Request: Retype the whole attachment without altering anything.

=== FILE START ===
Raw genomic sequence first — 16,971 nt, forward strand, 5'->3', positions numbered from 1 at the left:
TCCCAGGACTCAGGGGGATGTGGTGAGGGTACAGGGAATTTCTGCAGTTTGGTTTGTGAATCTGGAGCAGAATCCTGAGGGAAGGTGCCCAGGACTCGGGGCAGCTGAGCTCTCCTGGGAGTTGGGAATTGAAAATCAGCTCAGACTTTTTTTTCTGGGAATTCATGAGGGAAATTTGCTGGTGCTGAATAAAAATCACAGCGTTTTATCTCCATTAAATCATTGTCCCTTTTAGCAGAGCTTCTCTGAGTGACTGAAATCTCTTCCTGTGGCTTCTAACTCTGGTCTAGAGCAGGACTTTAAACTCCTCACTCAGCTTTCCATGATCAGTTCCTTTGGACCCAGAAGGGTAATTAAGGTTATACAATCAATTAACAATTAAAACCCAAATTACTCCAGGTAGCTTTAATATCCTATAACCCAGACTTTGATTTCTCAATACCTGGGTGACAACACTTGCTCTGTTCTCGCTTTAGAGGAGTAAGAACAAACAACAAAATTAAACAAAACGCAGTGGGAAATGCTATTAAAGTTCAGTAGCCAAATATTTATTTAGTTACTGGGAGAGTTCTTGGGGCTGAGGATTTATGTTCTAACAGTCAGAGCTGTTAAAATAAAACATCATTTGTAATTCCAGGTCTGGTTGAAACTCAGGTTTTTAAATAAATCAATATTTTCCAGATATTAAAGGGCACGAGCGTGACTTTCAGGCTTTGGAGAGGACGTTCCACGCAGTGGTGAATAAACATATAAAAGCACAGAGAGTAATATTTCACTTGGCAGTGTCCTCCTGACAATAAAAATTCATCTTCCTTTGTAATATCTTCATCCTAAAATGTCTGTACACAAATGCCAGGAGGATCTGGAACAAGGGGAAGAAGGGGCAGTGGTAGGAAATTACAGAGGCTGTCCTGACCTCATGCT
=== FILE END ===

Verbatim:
Raw genomic sequence first — 16,971 nt, forward strand, 5'->3', positions numbered from 1 at the left:
TCCCAGGACTCAGGGGGATGTGGTGAGGGTACAGGGAATTTCTGCAGTTTGGTTTGTGAATCTGGAGCAGAATCCTGAGGGAAGGTGCCCAGGACTCGGGGCAGCTGAGCTCTCCTGGGAGTTGGGAATTGAAAATCAGCTCAGACTTTTTTTTCTGGGAATTCATGAGGGAAATTTGCTGGTGCTGAATAAAAATCACAGCGTTTTATCTCCATTAAATCATTGTCCCTTTTAGCAGAGCTTCTCTGAGTGACTGAAATCTCTTCCTGTGGCTTCTAACTCTGGTCTAGAGCAGGACTTTAAACTCCTCACTCAGCTTTCCATGATCAGTTCCTTTGGACCCAGAAGGGTAATTAAGGTTATACAATCAATTAACAATTAAAACCCAAATTACTCCAGGTAGCTTTAATATCCTATAACCCAGACTTTGATTTCTCAATACCTGGGTGACAACACTTGCTCTGTTCTCGCTTTAGAGGAGTAAGAACAAACAACAAAATTAAACAAAACGCAGTGGGAAATGCTATTAAAGTTCAGTAGCCAAATATTTATTTAGTTACTGGGAGAGTTCTTGGGGCTGAGGATTTATGTTCTAACAGTCAGAGCTGTTAAAATAAAACATCATTTGTAATTCCAGGTCTGGTTGAAACTCAGGTTTTTAAATAAATCAATATTTTCCAGATATTAAAGGGCACGAGCGTGACTTTCAGGCTTTGGAGAGGACGTTCCACGCAGTGGTGAATAAACATATAAAAGCACAGAGAGTAATATTTCACTTGGCAGTGTCCTCCTGACAATAAAAATTCATCTTCCTTTGTAATATCTTCATCCTAAAATGTCTGTACACAAATGCCAGGAGGATCTGGAACAAGGGGAAGAAGGGGCAGTGGTAGGAAATTACAGAGGCTGTCCTGACCTCATGCT